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  Ask Boy, 12, If He Wants To Be Circumcised, Court SaysJanuary 27, 2008 07:20 Of course the boy should have some say in this...

A 12-year-old boy should get a say in whether he gets circumcised, the Oregon Supreme Court has ruled.

The court sent the parental custody dispute back to the trial court "to resolve the factual issue whether M agrees or objects to the circumcision."

"M" is the child at the center of a long-running custody dispute between James and Lia Boldt, who divorced in 1999. Soon after, the father began studying Judaism and later converted. He also started teaching his son about the faith. By then, James had parental custody and told his ex-wife the boy would convert as well, and that to do so, he would have to have the circumcision procedure.

The mother objected, saying the child had been raised in the Russian Orthodox faith while the couple was married. Because the two sides disagreed, and were living in neighboring states, the conflict dissolved into ongoing personal and constitutional dispute.

James Boldt said that as a Jew and the primary caregiver, he has a First Amendment right to practice his faith as he sees fit for his child.

Lia Boldt countered her son does not want to go through with the circumcision, and that it is an invasive, irreversible, and potentially dangerous medical procedure.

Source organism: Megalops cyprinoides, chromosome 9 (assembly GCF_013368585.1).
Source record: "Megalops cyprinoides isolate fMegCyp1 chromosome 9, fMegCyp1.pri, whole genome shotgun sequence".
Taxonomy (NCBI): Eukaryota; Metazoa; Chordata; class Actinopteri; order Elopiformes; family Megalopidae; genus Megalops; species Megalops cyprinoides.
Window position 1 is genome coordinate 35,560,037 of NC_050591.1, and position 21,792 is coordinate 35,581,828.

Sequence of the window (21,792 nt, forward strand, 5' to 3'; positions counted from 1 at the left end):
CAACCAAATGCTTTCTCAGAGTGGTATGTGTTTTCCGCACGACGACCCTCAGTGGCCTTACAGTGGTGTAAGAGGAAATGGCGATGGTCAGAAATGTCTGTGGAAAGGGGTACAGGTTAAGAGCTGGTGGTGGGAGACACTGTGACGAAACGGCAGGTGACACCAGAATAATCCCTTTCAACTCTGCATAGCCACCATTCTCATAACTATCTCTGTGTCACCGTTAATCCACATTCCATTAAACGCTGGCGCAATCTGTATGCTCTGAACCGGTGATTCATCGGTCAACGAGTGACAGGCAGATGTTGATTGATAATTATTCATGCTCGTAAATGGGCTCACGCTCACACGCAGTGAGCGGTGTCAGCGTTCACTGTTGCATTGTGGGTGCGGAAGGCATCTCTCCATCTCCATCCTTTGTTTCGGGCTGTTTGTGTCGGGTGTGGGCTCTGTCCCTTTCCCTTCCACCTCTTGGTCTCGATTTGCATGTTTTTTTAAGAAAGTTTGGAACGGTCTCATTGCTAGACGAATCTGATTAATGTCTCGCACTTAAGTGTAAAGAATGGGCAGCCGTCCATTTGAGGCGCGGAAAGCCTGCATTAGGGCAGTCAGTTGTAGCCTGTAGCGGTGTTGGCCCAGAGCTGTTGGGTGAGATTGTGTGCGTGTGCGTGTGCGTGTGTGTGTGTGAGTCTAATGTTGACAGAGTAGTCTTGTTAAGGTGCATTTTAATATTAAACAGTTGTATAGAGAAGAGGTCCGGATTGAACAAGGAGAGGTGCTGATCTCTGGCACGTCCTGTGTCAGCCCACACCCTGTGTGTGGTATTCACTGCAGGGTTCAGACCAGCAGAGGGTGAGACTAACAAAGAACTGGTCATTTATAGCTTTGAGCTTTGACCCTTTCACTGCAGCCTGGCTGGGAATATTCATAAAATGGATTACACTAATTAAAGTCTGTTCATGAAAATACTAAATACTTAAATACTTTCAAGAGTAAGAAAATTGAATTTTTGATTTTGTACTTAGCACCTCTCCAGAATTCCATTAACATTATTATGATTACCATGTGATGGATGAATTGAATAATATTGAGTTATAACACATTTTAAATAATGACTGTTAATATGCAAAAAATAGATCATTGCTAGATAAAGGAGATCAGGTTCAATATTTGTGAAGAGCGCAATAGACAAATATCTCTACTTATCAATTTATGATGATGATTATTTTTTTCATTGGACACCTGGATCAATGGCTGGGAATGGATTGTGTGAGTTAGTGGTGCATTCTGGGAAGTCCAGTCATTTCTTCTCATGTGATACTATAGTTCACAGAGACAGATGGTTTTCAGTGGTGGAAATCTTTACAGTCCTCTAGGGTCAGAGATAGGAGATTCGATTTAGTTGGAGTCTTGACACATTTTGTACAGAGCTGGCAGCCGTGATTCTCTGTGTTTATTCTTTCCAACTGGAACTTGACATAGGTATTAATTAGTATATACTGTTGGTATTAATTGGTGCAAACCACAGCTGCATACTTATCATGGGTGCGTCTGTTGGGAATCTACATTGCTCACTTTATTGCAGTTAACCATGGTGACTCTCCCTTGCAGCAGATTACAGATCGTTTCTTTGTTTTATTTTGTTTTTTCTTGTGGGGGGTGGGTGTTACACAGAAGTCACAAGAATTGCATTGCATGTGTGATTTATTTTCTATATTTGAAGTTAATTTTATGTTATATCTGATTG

The state high court seemed especially reluctant to address the issue, saying normally such disputes "are considered private family matters." But the justices noted "these parties cannot or will not resolve this matter without resort to the courts."

So rather than offer a definitive ruling, the justices ordered both sides to go to the actual source of the conflict.

"In our view, at age 12, M's attitude regarding circumcision, though not conclusive of the custody issue presented here, is a fact necessary to the determination" of whether the mother can press her objections to the procedure, wrote Chief Justice Paul De Muniz for the six-member panel. "Forcing M at age 12 to undergo circumcision against his will could seriously affect the relationship between M and his father, and could have a pronounced effect on father's capability to properly care for M."
  U.S. Military Mum On Gay PolicyJanuary 08, 2008 23:04 The U.S. military apparently is not enforcing its policy of discharging gay soldiers who speak of their sexual orientation, USA Today reported Tuesday.

The report cited the case of Army Sgt. Darren Manzella, who appeared on the CBS program "60 Minutes" three weeks ago. In the interview, Manzella said his fellow soldiers knew he was gay and showed a home video of him kissing his boyfriend.

He told USA Today he told his commander he was gay in 2006, and the Army investigated and saw the kissing home video.

"They found 'no evidence of homosexuality,'" Manzella said.

U.S. President Bill Clinton approved the "don't ask, don't tell" policy in 1993 and about 12,000 troops have since been discharged for saying they were gay, the report said.

Eugene Fidell of the National Institute of Military Justice, a group of military legal experts, said with wars in Afghanistan and Iraq, discharging troops was questionable.

"Military managers may be turning a blind eye because it's a nuisance and we need these people," he said to USA Today.